The sweetest sound at St. Paul's Walker West Music Academy last week didn't come from a piano or a trumpet. A sledgehammer made the prettiest noise.
School founders Grant West and Carl Walker broke open one of the walls in the old College of Visual Arts classrooms on Selby Avenue to make way for a renovation for the school they started 26 years ago across the street in a former barbeque joint and liquor store.
The new school building, a former printing plant, is the next progression for Walker West, a Twin Cities cultural institution with roots deep in jazz, gospel and the blues, with a story that sets itself apart from better known and traditional institutions like the MacPhail Center for Music or the St. Paul Conservatory.
West and Walker were teaching music along Selby Avenue back in the 1980s, but not together. They knew each other's work, though.
"Occasionally I would be out somewhere, and I would hear, probably at a church function or something, I would hear some student playing, and I would know automatically that was one of Carl's students," West said.
That was enough to bring them together. They threw in and soon bought what was once a Selby Avenue speakeasy and began teaching music grounded in the African-American experience.
“It's really music education for the community, for Selby.”Doneka Scott, Walker West parent
"This is a community pillar, two gentlemen that's African-American that wanted to provide music for a community that couldn't afford music lessons," said Solomon Parham, who teaches trumpet at Walker West and compares it to Hitsville U.S.A., the Detroit house where Barry Gordy founded Motown. "That's what the noble purpose is about when you have the word community," Parham said.
That's what you'll see evenings and weekends at Walker West. About 125 students a week take lessons there.
Walker West, though, nearly went silent during the recession.
The school owed tens of thousands of dollars in back payroll taxes lost its focus and was nearly out of money. Like many non-profits, it outgrew its founders. West said he and Walker "ran the place as long as we were able, and then it kind of got too big. We were doing too many things."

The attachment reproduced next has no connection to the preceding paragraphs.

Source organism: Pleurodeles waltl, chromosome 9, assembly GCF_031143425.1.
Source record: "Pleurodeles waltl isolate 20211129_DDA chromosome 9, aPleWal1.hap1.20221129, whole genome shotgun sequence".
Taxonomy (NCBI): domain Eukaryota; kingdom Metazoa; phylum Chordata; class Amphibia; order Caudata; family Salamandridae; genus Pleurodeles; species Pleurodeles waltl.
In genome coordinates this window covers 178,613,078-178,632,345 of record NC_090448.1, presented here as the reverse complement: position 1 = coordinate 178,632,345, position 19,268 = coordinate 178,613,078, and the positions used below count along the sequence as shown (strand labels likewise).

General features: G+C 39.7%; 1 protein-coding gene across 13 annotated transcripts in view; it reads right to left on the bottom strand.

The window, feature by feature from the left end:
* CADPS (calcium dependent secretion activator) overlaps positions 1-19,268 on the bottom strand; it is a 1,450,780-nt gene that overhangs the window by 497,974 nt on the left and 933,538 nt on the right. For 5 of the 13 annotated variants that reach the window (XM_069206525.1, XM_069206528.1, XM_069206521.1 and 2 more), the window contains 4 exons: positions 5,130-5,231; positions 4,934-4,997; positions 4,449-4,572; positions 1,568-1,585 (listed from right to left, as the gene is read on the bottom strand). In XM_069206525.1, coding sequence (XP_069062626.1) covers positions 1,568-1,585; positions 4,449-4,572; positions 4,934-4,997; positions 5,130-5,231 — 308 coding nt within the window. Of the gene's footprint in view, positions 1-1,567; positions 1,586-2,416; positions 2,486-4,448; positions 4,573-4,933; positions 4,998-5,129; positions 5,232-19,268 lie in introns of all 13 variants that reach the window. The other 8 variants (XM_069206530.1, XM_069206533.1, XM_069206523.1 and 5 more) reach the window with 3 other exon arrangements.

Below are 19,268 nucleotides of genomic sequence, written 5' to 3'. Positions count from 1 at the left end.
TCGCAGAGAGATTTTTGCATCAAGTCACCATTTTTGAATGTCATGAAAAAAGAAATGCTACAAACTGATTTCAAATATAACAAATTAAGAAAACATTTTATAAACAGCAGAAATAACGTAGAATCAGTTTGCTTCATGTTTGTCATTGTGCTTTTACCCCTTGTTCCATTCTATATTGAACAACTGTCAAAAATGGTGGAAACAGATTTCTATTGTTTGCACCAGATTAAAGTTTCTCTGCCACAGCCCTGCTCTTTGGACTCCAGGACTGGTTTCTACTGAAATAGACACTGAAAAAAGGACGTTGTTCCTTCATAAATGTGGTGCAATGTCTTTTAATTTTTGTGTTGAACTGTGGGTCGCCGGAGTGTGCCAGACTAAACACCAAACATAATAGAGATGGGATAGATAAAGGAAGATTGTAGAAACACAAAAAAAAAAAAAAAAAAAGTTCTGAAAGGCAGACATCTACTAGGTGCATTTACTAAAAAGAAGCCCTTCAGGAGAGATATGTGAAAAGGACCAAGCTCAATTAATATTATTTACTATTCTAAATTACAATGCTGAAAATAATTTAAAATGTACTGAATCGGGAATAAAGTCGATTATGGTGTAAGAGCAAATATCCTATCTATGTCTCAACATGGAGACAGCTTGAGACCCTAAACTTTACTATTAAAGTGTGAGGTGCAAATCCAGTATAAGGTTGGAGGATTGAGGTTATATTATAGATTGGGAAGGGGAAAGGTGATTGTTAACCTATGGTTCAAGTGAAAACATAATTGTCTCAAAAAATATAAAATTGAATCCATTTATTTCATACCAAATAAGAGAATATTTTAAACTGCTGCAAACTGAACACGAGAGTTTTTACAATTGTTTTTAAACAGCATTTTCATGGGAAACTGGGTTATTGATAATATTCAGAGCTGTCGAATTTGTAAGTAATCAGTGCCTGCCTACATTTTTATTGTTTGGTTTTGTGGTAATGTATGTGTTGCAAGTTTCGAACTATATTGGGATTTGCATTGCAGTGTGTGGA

Enter Peter Leggett, who took over as executive director. He's better known as the drummer for the Heiruspecs, the St. Paul-based hip hop group. He pared back the mission and pushed for a new start. When the St. Paul-based College of Visual Arts went out of business last year, he saw the chance to get a home with a better fit and a fresh vision.
"It will definitely provide more program space," Leggett said. "The heart of the new space however, is performance space that will seat between 75 and 100 individuals, and we want to use that for not only our programs and be able to use it for recitals, and clinics and other performance events, but we really want to see that be open to the community and allow other non-profit programs to use it."
The city's Cultural STAR program, the McKnight Foundation, the St. Paul Foundation and the Metropolitan Regional Arts Council, among others, are helping fund the move, which is just across the street, but a world away from where it started.
The relocation means Walker West is making a big evolutionary step beyond a couple a guys with a piano, without leaving its roots, said Doneka Scott, a Walker West parent and vice chair of the school's board.
"It's really music education for the community, for Selby," Scott said. "We were fortunate enough to be able to relocate right across the street and still remain on Selby. It's been nice because we can provide education to the neighborhood, where they likely would not have been able to have that education."
Walker West leaders hope to have their new space built out by June.